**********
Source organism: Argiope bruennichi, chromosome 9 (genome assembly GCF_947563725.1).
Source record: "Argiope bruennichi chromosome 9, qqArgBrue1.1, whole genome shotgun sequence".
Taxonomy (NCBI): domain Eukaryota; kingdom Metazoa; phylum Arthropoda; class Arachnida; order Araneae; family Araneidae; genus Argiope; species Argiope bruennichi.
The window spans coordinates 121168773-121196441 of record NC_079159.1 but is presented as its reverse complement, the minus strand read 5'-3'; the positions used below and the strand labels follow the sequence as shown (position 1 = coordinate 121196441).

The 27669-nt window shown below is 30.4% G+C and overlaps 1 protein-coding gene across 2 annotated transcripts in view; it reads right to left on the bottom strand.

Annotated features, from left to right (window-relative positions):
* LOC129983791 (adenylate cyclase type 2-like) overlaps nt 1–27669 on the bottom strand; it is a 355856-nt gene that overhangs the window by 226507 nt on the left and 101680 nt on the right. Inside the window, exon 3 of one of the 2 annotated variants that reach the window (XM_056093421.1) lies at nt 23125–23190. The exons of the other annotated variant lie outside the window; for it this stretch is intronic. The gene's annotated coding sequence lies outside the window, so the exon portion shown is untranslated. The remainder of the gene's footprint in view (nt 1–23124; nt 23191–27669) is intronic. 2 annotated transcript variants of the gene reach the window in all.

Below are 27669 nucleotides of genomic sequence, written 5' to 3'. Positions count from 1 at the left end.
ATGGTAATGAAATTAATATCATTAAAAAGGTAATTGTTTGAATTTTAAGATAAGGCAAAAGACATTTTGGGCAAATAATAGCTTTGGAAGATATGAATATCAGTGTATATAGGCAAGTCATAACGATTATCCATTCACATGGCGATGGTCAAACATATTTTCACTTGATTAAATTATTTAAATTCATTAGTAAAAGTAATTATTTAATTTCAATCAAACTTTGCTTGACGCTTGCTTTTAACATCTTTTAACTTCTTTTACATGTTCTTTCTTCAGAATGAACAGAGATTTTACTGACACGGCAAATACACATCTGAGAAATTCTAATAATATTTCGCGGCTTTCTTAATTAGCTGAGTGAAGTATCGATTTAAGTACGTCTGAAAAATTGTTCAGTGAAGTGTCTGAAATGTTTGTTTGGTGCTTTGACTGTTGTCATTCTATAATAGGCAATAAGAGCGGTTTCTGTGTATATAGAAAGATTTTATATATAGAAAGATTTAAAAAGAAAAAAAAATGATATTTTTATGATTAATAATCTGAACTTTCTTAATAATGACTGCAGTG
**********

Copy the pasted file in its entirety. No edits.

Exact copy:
Source organism: Argiope bruennichi, chromosome 9 (genome assembly GCF_947563725.1).
Source record: "Argiope bruennichi chromosome 9, qqArgBrue1.1, whole genome shotgun sequence".
Taxonomy (NCBI): domain Eukaryota; kingdom Metazoa; phylum Arthropoda; class Arachnida; order Araneae; family Araneidae; genus Argiope; species Argiope bruennichi.
The window spans coordinates 121168773-121196441 of record NC_079159.1 but is presented as its reverse complement, the minus strand read 5'-3'; the positions used below and the strand labels follow the sequence as shown (position 1 = coordinate 121196441).

The 27669-nt window shown below is 30.4% G+C and overlaps 1 protein-coding gene across 2 annotated transcripts in view; it reads right to left on the bottom strand.

Annotated features, from left to right (window-relative positions):
* LOC129983791 (adenylate cyclase type 2-like) overlaps nt 1–27669 on the bottom strand; it is a 355856-nt gene that overhangs the window by 226507 nt on the left and 101680 nt on the right. Inside the window, exon 3 of one of the 2 annotated variants that reach the window (XM_056093421.1) lies at nt 23125–23190. The exons of the other annotated variant lie outside the window; for it this stretch is intronic. The gene's annotated coding sequence lies outside the window, so the exon portion shown is untranslated. The remainder of the gene's footprint in view (nt 1–23124; nt 23191–27669) is intronic. 2 annotated transcript variants of the gene reach the window in all.

Below are 27669 nucleotides of genomic sequence, written 5' to 3'. Positions count from 1 at the left end.
ATGGTAATGAAATTAATATCATTAAAAAGGTAATTGTTTGAATTTTAAGATAAGGCAAAAGACATTTTGGGCAAATAATAGCTTTGGAAGATATGAATATCAGTGTATATAGGCAAGTCATAACGATTATCCATTCACATGGCGATGGTCAAACATATTTTCACTTGATTAAATTATTTAAATTCATTAGTAAAAGTAATTATTTAATTTCAATCAAACTTTGCTTGACGCTTGCTTTTAACATCTTTTAACTTCTTTTACATGTTCTTTCTTCAGAATGAACAGAGATTTTACTGACACGGCAAATACACATCTGAGAAATTCTAATAATATTTCGCGGCTTTCTTAATTAGCTGAGTGAAGTATCGATTTAAGTACGTCTGAAAAATTGTTCAGTGAAGTGTCTGAAATGTTTGTTTGGTGCTTTGACTGTTGTCATTCTATAATAGGCAATAAGAGCGGTTTCTGTGTATATAGAAAGATTTTATATATAGAAAGATTTAAAAAGAAAAAAAAATGATATTTTTATGATTAATAATCTGAACTTTCTTAATAATGACTGCAGTG